By Lawrence Messina
Drivers could be pulled over for seat belt violations alone in West Virginia under a measure passed Thursday by the House of Delegates, following years of failed attempts and an emotional debate in which both sides invoked loved ones lost to vehicle crashes.
State law already requires seat belts for drivers, front-seat passengers and anyone in a rear seat under age 18. But not wearing a seat belt is currently a secondary offense, meaning that it can only be cited during a traffic stop prompted by some other violation.
Thursday’s 55-44 House vote sends the measure to the Senate, which passed such a measure by a wide margin last year. If it becomes law, West Virginia would join 31 other states that treat failing to use a seat belt as a primary offense. Those who violate it face a $25 fine and possibly court costs. The law now provides for a fine of up to that amount but bars assessing court costs.
After such proposals idled in the House during prior sessions, Thursday’s bill advanced March 12 from the House Judiciary Committee by a close 13-11 vote. It then sat inactive while supporters weighed its chances of House passage.
Advocates who spoke during Thursday’s debate included Delegate Margaret Smith. The Lewis County Democrat’s voice trembled as she recalled the night her family got a phone call telling them her brother had been killed in a crash. She said she considered her vote among the most important she’s cast as a legislator.
“We’re going to save some lives,” Smith said.
Delegate Dana Lynch also choked up as he recounted the death of his son, his only child, in a wreck 15 years ago. But a seat belt would not have saved him, the Webster County Democrat said, and Lynch cited God’s will to argue against passage.
“God knows when your day is,” Lynch said. “I don’t think it matters if you’re wearing a seat belt or where you’re at or what you’re doing, it’s your day.”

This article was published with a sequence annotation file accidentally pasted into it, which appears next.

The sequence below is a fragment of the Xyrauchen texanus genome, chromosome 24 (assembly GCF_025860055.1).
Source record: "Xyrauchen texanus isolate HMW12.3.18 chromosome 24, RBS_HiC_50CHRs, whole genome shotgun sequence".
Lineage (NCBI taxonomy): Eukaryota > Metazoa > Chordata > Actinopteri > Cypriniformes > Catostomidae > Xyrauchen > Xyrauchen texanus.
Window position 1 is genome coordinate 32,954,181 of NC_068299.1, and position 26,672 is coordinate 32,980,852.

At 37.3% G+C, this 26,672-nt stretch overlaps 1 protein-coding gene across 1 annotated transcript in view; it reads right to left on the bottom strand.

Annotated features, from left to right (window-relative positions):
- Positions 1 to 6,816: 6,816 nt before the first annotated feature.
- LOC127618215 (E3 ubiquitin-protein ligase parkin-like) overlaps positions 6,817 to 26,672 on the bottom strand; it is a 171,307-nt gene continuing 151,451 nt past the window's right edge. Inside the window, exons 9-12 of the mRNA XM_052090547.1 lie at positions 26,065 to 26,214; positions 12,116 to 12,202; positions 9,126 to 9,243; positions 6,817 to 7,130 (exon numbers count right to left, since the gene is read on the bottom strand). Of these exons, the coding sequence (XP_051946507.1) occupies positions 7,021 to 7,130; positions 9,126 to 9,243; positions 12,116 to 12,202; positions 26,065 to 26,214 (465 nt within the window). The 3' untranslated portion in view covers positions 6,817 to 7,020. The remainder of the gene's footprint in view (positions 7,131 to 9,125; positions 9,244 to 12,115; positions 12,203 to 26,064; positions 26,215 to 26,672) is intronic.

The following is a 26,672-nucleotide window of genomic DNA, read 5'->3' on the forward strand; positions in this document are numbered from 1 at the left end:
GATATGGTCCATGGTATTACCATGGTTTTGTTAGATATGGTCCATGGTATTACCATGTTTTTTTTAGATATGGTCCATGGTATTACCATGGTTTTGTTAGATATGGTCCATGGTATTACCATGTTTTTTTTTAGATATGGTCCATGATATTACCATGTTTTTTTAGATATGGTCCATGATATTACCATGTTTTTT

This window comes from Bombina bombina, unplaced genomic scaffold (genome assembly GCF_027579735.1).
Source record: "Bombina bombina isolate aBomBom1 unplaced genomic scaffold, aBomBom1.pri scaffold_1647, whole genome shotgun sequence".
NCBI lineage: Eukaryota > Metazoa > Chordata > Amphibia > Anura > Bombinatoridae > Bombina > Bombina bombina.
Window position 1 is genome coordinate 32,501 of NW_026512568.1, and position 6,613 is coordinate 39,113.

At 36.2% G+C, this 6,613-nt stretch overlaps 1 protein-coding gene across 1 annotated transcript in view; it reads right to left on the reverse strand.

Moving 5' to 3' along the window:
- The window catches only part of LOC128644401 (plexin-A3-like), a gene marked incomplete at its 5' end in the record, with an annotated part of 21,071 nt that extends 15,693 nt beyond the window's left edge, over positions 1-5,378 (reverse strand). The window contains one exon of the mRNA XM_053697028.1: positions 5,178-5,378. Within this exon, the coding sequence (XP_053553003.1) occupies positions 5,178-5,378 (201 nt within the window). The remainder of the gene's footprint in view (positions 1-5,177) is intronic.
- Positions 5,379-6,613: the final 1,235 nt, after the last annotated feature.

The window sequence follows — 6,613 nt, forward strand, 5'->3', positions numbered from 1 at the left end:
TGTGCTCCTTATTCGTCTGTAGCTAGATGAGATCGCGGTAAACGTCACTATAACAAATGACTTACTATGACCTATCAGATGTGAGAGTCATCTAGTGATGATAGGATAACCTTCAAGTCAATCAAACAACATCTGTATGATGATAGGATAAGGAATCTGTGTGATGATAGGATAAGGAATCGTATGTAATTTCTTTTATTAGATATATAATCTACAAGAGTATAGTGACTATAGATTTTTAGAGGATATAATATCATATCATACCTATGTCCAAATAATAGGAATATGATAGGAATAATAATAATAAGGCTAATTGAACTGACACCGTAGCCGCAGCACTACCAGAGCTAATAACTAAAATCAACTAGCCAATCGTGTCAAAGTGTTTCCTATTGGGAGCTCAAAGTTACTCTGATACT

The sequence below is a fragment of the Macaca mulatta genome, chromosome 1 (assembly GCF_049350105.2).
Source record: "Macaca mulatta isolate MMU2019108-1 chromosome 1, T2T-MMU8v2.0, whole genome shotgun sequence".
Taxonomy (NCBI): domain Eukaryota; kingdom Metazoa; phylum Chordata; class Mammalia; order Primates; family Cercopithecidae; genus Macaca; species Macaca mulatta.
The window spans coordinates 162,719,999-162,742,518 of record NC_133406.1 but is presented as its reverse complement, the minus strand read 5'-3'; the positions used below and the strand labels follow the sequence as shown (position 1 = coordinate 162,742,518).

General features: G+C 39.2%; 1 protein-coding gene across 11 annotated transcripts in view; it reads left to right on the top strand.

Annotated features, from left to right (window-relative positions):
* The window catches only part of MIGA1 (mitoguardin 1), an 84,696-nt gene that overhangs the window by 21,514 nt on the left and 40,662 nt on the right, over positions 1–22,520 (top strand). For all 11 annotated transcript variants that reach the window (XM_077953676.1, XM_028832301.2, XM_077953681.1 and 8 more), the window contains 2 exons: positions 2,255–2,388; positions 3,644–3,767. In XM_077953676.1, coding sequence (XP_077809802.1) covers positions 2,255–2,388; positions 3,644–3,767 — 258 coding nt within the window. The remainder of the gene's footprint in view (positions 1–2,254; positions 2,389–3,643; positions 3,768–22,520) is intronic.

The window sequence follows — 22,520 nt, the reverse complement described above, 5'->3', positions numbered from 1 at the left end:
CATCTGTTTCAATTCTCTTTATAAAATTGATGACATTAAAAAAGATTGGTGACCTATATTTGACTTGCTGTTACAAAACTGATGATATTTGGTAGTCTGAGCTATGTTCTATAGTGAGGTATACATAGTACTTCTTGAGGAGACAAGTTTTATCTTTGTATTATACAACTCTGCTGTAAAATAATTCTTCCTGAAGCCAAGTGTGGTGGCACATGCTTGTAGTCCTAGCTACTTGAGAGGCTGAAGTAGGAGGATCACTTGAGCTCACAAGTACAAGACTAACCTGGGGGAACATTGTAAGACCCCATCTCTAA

Delegate Danny Wells urged colleagues to remember Delegate Bill Proudfoot, killed in an auto crash just days before Christmas 2008. Seat belts saved family members riding in the vehicle, but the Randolph County lawmaker wasn’t wearing his, Wells said. As a law-abiding citizen, Proudfoot would have obeyed Thursday’s legislation, said Wells, D-Kanawha.
Crediting a seat belt and God for saving his life in a 1985 wreck, Delegate Greg Howell said the issue boiled down to individual choice. He opposed the bill.
“Freedom sometimes means the ability to make dumb decisions,” the Mineral County Republican said.
But Delegate Erikka Storch struggled through tears as she described how an accident can affect more than just the driver. The Ohio County Republican said her father survived a plane crash 13 years ago but was left with the sort of traumatic brain injury that car wrecks can inflict.
“The things my family has gone through in the past 13 years is not something I would wish on anyone who didn’t have the ability to pick if that loved one put on a seat belt or not,” Storch said. She also said, “I’m certainly not pushing the green button because I think it would change anything in my life. But if I could spare anyone from going through that, I would like to do that.”
Delegate Jim Butler said he sympathized with his colleagues, but cited how heart disease kills far more West Virginians annually than traffic accidents. Questioning available statistics, the Mason County Republican called the bill an overreach by government.
“Is wearing a seat belt a wise practice? I absolutely believe it is,” Butler said. “But this is a decision of the individual.”
House Judiciary Chairman Tim Miley said studies support Thursday’s measure. They include one by the National Highway Traffic Safety Administration estimating that a primary offense law would save 14 lives while averting 146 serious injury cases and $32 million in costs annually, Miley said.
“Your freedom is going to cost me money, it’s going to cost me money because my health insurance rates are going to go up,” said Miley, D-Harrison. He also said. “The claims that are paid out by insurance companies are going to be higher and now my auto insurance rates are going to go higher because of someone else’s freedom choices.”
West Virginia had the 4th-worst road death rate among states in 2010, according to the latest NHTSA figures, when measured by miles driven. Its seat belt use rate was 82 percent that year, below the national rate of 85 percent.
Thursday’s vote split the House’s 46 Republicans. Eighteen Democrats opposed the bill including Majority Whip Mike Caputo of Marion County. Delegate Ron Fragale, D-Harrison, was absent.